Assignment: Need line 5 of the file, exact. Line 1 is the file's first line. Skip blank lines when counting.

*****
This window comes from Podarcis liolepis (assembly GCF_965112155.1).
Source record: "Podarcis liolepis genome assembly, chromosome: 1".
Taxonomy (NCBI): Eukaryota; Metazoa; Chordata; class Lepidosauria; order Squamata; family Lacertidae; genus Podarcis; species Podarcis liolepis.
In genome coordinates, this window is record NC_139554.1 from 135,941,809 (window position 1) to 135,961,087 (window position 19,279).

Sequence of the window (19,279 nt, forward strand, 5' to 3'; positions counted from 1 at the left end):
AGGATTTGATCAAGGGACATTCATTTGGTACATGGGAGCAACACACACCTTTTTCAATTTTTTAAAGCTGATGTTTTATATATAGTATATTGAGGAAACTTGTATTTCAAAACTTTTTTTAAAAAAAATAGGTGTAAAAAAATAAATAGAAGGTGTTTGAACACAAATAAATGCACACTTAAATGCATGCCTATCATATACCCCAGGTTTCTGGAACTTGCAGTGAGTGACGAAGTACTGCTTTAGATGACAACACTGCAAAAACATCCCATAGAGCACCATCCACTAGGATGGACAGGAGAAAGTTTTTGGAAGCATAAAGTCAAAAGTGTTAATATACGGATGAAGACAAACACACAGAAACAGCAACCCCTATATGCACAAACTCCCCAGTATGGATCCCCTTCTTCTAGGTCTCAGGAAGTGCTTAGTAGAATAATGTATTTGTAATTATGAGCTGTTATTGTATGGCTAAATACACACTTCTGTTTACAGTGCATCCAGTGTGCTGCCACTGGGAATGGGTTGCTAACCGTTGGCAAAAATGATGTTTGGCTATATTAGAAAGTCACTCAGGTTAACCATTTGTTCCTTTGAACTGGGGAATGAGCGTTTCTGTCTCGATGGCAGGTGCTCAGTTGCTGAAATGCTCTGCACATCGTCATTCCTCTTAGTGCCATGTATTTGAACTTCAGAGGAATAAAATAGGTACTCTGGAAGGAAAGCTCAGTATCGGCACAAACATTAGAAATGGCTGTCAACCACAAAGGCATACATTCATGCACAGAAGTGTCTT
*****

Sequence of the window (19,279 nt, forward strand, 5' to 3'; positions counted from 1 at the left end):